Many of us can link a certain album to pivotal moments in our lives. Whether it’s the first record you bought with your own money, the chord you first learnt to play on guitar, the song that soundtracked your first kiss, the album that got you those awkward and painful pubescent years or the one that set off light bulbs in your brain and inspired you to take a big leap of faith into the unknown – music is often the catalyst for change in our lives and can even help shape who we become.
In this series, Music Feeds asks artists to reflect on their relationship with music and share with us stories about the effect music has had on their lives.
Fractures – John Mayer, Heavier Things (2003)
All I remember about the formative part of my musical life is scouring whatever resources I could to figure out how John Mayer played the way he played. This is pre-YouTube so I didn’t have much to work with.
The prevailing memory is my brother Dave having his debut album Room For Squares hanging around our shared bedroom but I didn’t pay much notice to it. My musical snobbery was arguably at its peak so the radio friendly pop-rock wasn’t really doing much for me or giving me the musical boners (boner of the mind) I so yearned for.
A live DVD, Any Given Thursday changed my mind pretty swiftly.
The pop-rock elements were still there in full force but featured more prominently was John’s fancy pants guitar playing which set my musical boner at full mast. Frankly I didn’t know he had it in him, but it opened up something in me that made me want to listen to everything he’d ever done and it opened a door (a door in my mind – a mind door) to the wondrous possibilities and ease of listening of pop-rock and thus, a legend was born.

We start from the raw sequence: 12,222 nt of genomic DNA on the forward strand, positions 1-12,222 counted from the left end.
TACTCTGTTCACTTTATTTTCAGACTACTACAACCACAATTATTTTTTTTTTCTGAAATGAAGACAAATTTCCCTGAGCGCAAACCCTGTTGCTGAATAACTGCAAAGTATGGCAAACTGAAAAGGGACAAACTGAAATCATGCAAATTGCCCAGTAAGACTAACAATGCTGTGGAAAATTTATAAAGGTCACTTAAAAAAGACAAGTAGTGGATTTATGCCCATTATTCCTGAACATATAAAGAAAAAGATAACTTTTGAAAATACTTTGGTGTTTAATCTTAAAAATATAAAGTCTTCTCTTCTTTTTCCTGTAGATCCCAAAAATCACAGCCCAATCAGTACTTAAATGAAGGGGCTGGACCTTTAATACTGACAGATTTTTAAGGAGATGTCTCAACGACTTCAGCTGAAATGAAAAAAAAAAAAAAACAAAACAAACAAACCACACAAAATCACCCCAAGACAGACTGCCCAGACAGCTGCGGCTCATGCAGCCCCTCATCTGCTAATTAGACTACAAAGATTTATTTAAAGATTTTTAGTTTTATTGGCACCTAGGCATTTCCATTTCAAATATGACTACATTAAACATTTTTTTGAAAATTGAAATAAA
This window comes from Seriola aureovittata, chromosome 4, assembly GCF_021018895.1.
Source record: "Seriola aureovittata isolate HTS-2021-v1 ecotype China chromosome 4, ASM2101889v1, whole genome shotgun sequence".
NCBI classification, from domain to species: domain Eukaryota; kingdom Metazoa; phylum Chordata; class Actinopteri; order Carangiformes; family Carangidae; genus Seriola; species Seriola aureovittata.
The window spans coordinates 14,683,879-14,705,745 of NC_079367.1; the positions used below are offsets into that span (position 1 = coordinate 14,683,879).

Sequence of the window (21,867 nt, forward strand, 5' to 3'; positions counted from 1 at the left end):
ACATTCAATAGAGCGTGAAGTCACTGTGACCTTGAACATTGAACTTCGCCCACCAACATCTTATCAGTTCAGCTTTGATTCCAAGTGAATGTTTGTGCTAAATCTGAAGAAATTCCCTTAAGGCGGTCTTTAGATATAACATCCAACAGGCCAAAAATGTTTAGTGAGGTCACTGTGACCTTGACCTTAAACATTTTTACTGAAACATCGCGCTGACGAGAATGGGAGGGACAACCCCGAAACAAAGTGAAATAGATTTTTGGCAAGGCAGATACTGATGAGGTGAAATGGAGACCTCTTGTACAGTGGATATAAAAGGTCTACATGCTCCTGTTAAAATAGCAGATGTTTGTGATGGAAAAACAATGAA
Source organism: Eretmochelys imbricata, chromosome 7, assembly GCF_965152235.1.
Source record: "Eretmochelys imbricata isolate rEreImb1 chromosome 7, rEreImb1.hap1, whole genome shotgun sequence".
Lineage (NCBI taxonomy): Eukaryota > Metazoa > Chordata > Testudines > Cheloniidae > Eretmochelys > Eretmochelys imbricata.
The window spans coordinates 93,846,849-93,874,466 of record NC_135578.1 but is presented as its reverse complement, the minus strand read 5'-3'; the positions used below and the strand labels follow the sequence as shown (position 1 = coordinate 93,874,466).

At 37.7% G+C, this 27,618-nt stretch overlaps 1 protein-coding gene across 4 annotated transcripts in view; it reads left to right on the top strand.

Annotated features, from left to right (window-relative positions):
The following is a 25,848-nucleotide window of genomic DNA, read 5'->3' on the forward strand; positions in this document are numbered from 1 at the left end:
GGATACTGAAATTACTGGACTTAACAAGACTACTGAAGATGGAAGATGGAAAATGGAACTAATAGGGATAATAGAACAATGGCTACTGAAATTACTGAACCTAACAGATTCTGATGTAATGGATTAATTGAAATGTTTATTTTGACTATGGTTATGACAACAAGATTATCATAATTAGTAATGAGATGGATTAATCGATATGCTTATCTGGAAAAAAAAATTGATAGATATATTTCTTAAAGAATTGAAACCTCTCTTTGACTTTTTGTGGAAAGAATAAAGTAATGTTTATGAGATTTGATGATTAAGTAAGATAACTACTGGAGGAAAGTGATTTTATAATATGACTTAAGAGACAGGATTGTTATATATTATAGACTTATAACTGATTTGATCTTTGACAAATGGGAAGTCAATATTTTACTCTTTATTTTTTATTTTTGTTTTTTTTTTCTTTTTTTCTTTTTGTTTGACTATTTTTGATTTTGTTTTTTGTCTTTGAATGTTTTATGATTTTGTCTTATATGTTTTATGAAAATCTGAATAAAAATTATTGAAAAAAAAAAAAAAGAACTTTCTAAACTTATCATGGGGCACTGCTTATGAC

So many of the memories I have of my ‘musical upbringing’ (I didn’t enjoy typing that phrase) are centred around John Mayer’s music and me trying to dissect them. The acoustic guitar sounds he pulled were, in my mind and at that point of my life, the epitome of recorded acoustic guitar engineering. So full and crisp. I tried to emulate them in my playing.
I exhausted what I could find of his back catalogue, waiting ever so patiently for the next full-length release.
I think I even caught him on the tail-end of his debut album tour, thanks to Australia always being the last stop.
I believe Lo-Tel opened for him at the Palais in St Kilda. It was a fine show, a fine show indeed.
‘Bigger Than My Body’ dropped as the lead single, I remember seeing it on Rage on a Saturday morning. Or maybe it was Video Hits. Either way I saw it and it took me a while to warm to this wild new ROCK sound! In hindsight it was nowhere near rock but I was a supple young boy, so I didn’t know any better.
I remember something about him levitating in the film clip, playing his new signature Fender Strat with the pin stripe on some metallic looking paint. Naturally I wanted to play only Stratocasters from this point onwards and about 7 years later I would be gifted one for my 21st birthday.
Then the day came and Heavier Things landed on the shelves of JB Hi-Fi’s Camberwell store.
So I bought it. I think I got the deluxe edition but I can’t remember exactly what was deluxe about it. Maybe just the price.
‘Clarity’ opened the whole thing up and I remember it feeling like a massive departure from what I thought was his sound.
This is in the context of me being a pubescent musical purest – thinking ill of any music that didn’t utilise ‘real’ instruments so to hear electronic clap samples in the opening of the album rocked me to my very core.
Having said that, this song remains probably my favourite on the entire album.
I’ll stop short of reviewing every single track but they ticked the boxes that I wanted ticked at the time. I learnt the chords, the guitar solos. It was a productive partnership.
Upon reflection, while I write this more or less, this album isn’t actually one I listen to all that regularly.
Nor did I at the time. It just takes me back to a time where I was in the infancy of my musical life.
I remember learning to play guitar through his songs. I wouldn’t actually sing in earnest for another decade or so but I’d sing along – learning melodies and how they can work. It had to rub off somewhere.
As I got older I got less patient with music and probably a bit more analytical to the point where music wouldn’t excite me like this album did. I don’t remember being excited about any music in the lead up to its release like I was with this one.
So that’s what it represents for me. It’s not my favourite album of all time, not even my favourite of his, but I just have distinct memories of where it led me.
Fractures’ new EP, ‘EP III’, is out now. Listen here.